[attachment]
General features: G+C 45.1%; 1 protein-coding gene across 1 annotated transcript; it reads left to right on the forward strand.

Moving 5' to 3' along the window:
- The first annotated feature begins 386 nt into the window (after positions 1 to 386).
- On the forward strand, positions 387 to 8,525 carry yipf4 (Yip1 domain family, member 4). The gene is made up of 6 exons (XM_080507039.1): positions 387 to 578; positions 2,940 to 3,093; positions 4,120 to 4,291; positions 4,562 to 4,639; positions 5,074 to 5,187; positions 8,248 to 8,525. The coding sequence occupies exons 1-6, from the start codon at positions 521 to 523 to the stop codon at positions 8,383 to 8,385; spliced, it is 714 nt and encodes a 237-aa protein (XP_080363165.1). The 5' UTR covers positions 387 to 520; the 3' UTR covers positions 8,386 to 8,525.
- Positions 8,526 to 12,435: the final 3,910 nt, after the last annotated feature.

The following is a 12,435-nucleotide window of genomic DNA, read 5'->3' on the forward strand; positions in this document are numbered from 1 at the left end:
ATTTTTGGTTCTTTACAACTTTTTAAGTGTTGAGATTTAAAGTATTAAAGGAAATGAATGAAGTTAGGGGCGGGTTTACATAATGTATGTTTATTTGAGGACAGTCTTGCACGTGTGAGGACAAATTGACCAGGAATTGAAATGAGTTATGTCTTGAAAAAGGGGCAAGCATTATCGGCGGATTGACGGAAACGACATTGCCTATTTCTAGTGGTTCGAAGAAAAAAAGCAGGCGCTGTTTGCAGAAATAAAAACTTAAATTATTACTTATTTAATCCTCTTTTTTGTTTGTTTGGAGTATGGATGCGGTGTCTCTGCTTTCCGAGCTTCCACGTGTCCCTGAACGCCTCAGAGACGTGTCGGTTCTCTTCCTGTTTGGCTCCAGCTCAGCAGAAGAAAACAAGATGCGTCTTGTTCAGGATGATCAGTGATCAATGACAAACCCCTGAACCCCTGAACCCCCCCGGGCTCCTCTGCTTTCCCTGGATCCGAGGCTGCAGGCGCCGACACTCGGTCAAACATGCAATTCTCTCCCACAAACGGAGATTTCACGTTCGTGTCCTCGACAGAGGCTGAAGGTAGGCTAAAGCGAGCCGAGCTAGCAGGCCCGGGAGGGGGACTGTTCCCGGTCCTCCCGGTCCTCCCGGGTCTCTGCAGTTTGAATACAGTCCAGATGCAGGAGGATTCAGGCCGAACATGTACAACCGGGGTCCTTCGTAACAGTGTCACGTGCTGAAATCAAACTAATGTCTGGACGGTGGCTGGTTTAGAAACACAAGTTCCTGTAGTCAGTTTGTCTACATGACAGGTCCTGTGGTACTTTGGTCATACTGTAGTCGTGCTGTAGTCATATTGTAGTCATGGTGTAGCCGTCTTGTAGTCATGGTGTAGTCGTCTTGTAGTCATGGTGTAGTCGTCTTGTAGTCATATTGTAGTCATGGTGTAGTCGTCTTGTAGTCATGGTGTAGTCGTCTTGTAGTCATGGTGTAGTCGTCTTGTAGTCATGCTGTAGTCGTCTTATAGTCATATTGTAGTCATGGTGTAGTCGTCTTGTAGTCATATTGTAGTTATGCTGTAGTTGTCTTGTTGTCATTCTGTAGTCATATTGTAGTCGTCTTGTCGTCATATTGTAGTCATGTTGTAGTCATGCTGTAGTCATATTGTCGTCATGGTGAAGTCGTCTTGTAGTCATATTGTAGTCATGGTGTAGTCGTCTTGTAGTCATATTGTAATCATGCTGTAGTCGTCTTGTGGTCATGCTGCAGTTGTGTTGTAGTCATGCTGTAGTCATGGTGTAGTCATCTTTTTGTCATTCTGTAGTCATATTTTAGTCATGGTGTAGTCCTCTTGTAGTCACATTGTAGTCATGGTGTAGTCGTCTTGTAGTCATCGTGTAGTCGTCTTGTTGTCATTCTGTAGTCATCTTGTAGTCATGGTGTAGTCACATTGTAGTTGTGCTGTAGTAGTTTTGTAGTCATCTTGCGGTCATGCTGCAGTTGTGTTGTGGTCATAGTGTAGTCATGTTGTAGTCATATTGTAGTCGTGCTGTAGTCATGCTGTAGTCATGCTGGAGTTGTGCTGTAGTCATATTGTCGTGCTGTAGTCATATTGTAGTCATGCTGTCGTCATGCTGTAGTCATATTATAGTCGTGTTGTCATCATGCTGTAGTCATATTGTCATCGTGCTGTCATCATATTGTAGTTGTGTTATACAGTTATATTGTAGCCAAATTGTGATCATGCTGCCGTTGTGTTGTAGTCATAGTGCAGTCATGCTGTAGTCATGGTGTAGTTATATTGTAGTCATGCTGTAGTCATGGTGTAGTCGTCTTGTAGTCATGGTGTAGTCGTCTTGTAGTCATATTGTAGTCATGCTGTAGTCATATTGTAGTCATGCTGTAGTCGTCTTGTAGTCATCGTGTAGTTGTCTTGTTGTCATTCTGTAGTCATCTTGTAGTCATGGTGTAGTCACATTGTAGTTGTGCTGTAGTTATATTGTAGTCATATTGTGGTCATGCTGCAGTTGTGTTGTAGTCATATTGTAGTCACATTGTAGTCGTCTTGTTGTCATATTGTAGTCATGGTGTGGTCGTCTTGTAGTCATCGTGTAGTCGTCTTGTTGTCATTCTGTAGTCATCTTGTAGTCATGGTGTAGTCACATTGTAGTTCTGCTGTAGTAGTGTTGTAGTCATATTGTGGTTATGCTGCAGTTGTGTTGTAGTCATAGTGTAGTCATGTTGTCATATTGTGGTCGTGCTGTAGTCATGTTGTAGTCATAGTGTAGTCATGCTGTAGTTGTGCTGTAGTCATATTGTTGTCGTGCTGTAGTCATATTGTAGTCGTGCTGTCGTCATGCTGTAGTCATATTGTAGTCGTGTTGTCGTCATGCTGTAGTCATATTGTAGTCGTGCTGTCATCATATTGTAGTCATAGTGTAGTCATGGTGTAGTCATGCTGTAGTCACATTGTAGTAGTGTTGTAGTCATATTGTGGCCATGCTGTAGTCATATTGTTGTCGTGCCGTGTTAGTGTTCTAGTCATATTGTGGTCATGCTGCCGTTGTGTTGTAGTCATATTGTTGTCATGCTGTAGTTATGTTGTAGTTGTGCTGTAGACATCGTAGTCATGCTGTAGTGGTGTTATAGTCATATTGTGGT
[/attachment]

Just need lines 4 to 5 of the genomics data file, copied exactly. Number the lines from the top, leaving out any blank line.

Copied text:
- On the forward strand, positions 387 to 8,525 carry yipf4 (Yip1 domain family, member 4). The gene is made up of 6 exons (XM_080507039.1): positions 387 to 578; positions 2,940 to 3,093; positions 4,120 to 4,291; positions 4,562 to 4,639; positions 5,074 to 5,187; positions 8,248 to 8,525. The coding sequence occupies exons 1-6, from the start codon at positions 521 to 523 to the stop codon at positions 8,383 to 8,385; spliced, it is 714 nt and encodes a 237-aa protein (XP_080363165.1). The 5' UTR covers positions 387 to 520; the 3' UTR covers positions 8,386 to 8,525.
- Positions 8,526 to 12,435: the final 3,910 nt, after the last annotated feature.